All I can say is, the big fill on the winglets would have gone much easier if I had prefilled them first.



The hardest part about contouring the winglets is holding the wing still.  The winglet acts like a long lever arm that tends to rock the wing up and down.  I hauled a desk outside, screwed the bottom half of the J5 wing jig to the desk, and used the upper half like a clamp to keep the winglet from wobbling.  The other end of the wing is resting on the J2 jig and saw horse.  The weight of the desk and its width were tremendously helpful.  You can use a saw horse, but it's got to be sturdy.  It helps to place a long beam on the ground and clamp it to the legs of the saw horse.


I started out using the home-made sanding boards that George mentions in his article.  I also borrowed my hangarmate's sanding bar made from C-channel aluminum and strips of Perma-Grit sanding strips.  But I later bought professional fairing boards and Durablocks.


Here are two pictures showing the end results after sanding through the 36 and 80 , and 120 grit schedule.  (I started out by sanding through to 120 grit, but now only sand to 80 grit.) Just as you would expect, the high spots occur at the 9-ply layups, the tips, and the leading and trailing edges.  Examining these pictures more closely, I probably removed too much micro off the outside surface.  I can tell you I carried the 36 grit too far.  I just didn't expect that the 80 and 120 grits would be capable of taking off much material, so I mistakenly kept sanding the 36 grit until I got really close to the high spots.  Boy was I wrong!  The 80 grit is very effective at taking off the peaks left by the 36 grit (as is the 120 grit with the 80 grit).  After learning this, I stopped the 36 grit a little bit earlier on the inboard surface and achieved better results.  I found it hard to STOP SANDING.  It was VERY TEMPTING to want to tweak the surface past the high spots and remove more of the micro.  It was hard to say "good enough" and walk away.  You just have to trust that the alternating 45-degree sanding motions are correctly contouring the surfaces.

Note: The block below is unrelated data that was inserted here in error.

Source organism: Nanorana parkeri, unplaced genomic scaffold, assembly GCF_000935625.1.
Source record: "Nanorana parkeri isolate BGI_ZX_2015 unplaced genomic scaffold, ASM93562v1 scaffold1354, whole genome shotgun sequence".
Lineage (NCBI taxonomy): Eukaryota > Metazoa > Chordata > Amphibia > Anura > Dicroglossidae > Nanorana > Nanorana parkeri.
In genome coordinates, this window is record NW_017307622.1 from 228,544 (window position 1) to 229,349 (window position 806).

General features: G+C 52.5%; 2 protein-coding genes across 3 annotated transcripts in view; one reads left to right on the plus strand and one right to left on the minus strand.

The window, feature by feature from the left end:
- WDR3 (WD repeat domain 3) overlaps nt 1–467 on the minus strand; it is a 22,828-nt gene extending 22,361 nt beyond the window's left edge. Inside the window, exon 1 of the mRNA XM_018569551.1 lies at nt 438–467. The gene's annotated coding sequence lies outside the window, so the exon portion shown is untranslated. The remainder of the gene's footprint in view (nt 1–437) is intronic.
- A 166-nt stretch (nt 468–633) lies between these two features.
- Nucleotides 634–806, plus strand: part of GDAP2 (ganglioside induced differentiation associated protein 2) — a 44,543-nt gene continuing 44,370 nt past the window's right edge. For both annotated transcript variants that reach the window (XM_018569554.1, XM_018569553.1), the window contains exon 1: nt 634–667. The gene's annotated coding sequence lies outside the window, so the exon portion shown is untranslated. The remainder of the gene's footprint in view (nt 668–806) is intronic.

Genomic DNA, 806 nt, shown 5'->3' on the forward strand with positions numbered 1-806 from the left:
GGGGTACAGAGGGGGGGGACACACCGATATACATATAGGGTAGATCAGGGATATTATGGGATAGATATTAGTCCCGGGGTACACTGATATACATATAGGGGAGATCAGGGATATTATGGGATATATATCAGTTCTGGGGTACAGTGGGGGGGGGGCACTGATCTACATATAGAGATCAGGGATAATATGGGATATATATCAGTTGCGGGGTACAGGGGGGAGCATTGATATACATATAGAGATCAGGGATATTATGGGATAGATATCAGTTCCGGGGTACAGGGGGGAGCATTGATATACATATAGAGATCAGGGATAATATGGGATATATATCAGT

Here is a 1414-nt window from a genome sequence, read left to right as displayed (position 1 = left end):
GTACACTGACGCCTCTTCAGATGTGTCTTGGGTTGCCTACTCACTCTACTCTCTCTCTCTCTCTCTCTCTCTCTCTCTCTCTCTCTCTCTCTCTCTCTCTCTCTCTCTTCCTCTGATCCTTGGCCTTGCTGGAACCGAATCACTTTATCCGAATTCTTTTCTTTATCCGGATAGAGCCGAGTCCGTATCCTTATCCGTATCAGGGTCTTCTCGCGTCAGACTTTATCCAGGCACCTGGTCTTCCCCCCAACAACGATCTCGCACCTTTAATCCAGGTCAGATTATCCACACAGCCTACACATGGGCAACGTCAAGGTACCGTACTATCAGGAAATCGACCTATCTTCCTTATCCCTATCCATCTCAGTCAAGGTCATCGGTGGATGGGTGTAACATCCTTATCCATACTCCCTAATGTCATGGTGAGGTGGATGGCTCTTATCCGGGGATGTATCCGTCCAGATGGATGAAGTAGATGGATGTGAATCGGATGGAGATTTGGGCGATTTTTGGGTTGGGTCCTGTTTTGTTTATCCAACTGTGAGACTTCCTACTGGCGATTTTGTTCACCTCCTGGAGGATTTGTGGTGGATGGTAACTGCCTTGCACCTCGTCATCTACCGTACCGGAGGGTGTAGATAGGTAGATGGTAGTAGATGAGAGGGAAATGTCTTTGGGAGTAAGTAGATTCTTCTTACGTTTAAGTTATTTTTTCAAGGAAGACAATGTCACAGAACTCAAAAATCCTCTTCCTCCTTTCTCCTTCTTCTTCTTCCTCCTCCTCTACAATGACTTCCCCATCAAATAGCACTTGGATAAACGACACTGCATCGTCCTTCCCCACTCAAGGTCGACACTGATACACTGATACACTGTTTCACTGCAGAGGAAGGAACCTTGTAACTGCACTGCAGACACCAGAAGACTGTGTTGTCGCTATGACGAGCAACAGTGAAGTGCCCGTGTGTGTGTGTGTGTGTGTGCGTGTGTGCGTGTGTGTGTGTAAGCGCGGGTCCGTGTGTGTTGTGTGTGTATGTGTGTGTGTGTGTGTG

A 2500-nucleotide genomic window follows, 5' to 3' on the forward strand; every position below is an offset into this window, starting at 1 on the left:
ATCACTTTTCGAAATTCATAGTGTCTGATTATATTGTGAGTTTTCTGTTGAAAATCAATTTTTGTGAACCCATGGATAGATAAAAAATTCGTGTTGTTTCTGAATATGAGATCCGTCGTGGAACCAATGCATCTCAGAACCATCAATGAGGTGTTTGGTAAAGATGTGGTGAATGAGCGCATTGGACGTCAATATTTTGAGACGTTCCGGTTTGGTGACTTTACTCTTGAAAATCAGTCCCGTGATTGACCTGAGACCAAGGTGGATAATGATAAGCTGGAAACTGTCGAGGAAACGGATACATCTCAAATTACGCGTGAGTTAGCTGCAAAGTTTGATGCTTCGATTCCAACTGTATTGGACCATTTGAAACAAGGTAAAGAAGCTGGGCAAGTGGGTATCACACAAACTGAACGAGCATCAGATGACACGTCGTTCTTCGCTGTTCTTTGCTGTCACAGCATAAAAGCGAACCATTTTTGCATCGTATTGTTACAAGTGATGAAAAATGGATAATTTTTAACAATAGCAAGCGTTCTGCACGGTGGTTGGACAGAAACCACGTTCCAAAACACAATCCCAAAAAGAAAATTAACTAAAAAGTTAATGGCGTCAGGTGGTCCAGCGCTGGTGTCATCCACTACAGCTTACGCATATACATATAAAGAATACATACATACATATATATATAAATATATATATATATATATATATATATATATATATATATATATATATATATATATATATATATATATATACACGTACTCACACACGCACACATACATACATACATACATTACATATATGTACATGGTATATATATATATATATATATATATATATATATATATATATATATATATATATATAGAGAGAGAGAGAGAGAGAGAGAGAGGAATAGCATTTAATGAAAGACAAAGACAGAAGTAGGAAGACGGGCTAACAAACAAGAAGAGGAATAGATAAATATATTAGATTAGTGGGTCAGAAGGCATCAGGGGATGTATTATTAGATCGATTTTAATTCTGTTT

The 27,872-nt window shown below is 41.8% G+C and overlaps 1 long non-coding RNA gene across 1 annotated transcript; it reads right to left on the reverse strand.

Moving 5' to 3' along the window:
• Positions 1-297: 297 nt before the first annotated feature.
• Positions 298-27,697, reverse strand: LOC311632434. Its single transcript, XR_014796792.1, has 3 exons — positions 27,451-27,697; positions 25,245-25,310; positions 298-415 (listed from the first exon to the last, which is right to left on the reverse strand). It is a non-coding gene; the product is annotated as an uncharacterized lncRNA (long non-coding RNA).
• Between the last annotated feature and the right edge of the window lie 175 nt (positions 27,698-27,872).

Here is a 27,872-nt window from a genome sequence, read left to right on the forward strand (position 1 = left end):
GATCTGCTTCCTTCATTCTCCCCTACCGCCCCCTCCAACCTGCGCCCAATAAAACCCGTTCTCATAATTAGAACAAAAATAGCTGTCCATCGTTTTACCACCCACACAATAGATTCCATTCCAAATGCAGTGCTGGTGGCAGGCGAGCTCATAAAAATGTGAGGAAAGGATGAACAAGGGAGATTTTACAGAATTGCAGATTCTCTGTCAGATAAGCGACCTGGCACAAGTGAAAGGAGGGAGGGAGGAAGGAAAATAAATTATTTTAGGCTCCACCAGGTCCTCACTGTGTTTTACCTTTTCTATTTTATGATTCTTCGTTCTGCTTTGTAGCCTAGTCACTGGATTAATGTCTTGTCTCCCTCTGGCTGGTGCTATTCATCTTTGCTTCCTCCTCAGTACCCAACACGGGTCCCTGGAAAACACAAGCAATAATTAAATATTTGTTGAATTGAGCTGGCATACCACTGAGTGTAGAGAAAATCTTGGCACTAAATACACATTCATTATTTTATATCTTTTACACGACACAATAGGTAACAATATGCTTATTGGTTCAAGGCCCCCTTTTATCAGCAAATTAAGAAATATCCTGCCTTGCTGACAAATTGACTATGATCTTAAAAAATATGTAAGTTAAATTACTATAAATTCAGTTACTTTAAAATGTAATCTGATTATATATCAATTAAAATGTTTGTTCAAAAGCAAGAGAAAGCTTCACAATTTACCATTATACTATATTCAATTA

I applied two skim coats to fill the pin holes and moon craters in the winglets.  I mixed in some cabosil to thicken the epoxy just bit so it wouldn't run on the vertical surfaces.  I sanded off enough micro that alot of the glass was exposed.  So doing the skim coats helped to coat the glass and protect it.



I primed the winglets and wings at the same time.  I had about 20-30 pinholes to fill in each wing, all in areas where I purposely sanded through the skim coats and into the micro.  The sacrificial primer is on the left (the wing is inverted) and the final primer is on the right.  If the saying is "micro hides a myriad of sins," then the corollary must be that "primer hides a myriad of small sins."  I'm extremely pleased with the final results.   The wings will stay in their final primer for the next year.  I'm going to wait to paint the wings until all the other parts of the plane are in primer.  I'll wet sand the primer to 320 grit just before I'm ready to paint the plane.  I've moved my wings and stored them in another hangar to prevent them from getting banged up (hangar rash).